Post War Years – 'Galapagos' album review

The overriding sound is dark yet thrilling electronica, with samples whizzing, diving and exploding at every step

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Post War Years – 'Galapagos'

  • Rated as: 4/5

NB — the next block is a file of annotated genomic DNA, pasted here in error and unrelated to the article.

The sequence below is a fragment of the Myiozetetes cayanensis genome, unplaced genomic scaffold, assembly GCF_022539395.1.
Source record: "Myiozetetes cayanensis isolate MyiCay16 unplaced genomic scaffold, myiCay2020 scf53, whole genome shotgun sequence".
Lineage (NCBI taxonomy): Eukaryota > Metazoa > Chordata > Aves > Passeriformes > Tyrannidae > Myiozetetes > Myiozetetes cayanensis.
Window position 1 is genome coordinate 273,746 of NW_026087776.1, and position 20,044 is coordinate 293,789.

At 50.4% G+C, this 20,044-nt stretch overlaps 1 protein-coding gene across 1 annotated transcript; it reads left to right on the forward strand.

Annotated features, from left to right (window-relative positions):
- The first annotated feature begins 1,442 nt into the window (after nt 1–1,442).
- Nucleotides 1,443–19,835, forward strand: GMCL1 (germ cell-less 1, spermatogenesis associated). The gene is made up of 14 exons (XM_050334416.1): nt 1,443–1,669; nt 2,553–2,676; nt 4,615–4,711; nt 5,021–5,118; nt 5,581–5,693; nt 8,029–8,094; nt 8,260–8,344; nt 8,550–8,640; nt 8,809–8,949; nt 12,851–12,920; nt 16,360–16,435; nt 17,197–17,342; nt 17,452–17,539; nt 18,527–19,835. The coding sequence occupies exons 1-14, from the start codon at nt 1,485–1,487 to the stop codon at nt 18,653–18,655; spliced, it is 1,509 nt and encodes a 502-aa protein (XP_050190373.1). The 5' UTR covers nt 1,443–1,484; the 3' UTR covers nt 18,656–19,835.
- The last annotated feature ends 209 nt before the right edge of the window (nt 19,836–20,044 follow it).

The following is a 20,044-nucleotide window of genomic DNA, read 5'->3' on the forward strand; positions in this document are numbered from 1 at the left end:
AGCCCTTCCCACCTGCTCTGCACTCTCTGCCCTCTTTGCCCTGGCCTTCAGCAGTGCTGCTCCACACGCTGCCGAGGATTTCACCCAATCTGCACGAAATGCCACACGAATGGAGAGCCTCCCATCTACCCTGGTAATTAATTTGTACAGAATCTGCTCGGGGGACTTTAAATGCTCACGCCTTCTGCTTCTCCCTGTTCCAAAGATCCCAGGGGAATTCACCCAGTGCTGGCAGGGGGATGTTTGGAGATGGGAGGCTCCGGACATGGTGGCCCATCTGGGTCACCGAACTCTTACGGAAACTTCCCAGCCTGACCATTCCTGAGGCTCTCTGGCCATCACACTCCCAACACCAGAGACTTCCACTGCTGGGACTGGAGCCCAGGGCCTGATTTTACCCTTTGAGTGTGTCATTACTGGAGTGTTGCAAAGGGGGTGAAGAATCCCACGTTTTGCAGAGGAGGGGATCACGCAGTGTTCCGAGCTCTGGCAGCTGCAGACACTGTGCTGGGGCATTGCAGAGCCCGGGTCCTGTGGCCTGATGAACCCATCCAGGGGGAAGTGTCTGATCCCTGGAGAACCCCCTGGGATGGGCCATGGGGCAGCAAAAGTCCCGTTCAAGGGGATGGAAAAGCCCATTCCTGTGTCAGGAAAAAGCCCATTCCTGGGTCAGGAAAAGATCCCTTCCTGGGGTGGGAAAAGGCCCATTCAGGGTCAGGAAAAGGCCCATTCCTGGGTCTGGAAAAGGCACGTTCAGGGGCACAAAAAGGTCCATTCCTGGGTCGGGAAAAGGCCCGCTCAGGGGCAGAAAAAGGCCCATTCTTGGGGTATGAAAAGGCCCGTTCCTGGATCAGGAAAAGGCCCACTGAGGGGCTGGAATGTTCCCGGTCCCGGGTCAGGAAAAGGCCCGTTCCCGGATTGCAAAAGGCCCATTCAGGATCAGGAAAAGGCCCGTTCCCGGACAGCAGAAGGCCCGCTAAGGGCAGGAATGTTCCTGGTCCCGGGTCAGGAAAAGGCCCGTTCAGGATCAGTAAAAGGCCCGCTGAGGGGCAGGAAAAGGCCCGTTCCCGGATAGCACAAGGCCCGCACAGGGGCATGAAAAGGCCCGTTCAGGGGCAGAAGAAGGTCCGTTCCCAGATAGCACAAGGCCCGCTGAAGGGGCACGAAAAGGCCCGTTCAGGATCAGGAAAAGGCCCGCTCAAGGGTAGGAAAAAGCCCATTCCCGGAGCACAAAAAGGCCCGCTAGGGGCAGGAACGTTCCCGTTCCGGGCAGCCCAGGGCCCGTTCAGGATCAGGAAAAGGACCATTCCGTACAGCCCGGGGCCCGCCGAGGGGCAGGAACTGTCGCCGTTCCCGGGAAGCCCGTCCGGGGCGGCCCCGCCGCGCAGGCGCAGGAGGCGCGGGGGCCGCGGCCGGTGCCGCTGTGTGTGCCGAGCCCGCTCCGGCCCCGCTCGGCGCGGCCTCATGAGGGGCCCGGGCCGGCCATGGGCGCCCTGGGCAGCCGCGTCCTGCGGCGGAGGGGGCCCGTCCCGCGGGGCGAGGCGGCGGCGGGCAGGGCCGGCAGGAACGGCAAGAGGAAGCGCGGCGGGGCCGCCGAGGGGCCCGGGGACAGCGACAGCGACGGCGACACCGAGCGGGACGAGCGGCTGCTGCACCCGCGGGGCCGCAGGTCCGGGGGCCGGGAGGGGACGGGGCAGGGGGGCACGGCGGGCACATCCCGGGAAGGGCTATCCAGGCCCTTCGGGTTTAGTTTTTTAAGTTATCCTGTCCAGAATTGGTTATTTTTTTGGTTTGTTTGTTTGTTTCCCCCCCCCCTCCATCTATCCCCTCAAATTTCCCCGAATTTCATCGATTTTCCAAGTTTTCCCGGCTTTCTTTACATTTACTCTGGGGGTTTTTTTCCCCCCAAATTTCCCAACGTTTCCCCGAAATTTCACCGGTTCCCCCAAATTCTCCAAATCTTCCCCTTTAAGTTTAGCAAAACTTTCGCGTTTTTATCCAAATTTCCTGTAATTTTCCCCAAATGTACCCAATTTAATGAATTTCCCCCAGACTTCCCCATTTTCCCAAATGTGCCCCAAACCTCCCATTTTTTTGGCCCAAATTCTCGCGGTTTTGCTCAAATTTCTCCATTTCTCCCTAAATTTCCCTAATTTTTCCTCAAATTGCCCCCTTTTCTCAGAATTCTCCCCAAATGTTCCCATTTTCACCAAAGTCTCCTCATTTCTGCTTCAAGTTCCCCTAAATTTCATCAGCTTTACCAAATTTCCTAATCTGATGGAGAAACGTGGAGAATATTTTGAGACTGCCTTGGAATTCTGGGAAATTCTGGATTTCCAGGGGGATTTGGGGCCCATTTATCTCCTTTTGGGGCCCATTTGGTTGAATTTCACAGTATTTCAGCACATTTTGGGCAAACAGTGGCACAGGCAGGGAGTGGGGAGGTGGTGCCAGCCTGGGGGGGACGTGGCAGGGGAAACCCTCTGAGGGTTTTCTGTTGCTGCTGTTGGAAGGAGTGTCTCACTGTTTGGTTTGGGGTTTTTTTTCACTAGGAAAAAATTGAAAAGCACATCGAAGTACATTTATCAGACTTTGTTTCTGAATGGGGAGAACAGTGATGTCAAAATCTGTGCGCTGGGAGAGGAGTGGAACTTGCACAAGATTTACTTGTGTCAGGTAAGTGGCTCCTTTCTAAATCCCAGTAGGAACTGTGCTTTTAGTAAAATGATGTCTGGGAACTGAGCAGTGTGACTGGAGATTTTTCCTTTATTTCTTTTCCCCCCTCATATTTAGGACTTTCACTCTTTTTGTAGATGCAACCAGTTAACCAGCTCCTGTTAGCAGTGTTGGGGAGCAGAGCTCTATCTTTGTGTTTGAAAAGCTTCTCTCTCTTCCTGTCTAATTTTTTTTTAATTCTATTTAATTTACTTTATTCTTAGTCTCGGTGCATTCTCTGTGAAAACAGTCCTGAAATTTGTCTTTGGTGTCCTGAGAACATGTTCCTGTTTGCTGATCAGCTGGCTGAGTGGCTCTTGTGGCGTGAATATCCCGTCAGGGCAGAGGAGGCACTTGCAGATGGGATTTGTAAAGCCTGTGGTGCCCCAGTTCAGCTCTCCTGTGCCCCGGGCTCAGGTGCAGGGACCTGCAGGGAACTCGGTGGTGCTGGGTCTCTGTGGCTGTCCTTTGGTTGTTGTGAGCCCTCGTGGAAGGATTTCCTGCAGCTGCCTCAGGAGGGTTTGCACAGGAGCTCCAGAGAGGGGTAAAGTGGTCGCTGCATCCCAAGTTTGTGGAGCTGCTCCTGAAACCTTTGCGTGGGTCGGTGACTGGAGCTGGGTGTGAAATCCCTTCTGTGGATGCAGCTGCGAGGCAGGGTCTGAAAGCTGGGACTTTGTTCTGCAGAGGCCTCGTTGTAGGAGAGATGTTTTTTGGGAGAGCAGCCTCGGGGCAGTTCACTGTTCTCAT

Royal Leamington Spa. Until recently, a town whose most lasting musical legacy was Nizlopi’s ‘JCB Song’. So it has done well to shape Post War Years from garage-rock beginners to commanding electronic experimentalists. Now residing in London, with one lo-fi, home-recorded album out in 2009, the four-piece have spent the last few years really polishing their sound, and it’s paid off. Foals’ jerky rhythms are incorporated in the intricately textured tracks of ‘Galapagos’, as well as hints of Radiohead – especially in the bubbling ‘Lotus Flower’-styled synths that introduce the penultimate song ‘Nova’. There’s even traditional South African harmonies á la Ladysmith Black Mambazo in the tropical ‘Be Someone’. But despite these diverse influences, the overriding sound is dark yet thrilling electronica, with samples whizzing, diving and exploding at every step. Each listen is like exploring Bowie’s goblin-filled labyrinth, with shady surprises hiding in nooks and crannies. This isn’t the feel-good record that’ll kickstart summer, but it’s thought-provoking music that’ll take you a lot further than the A46.


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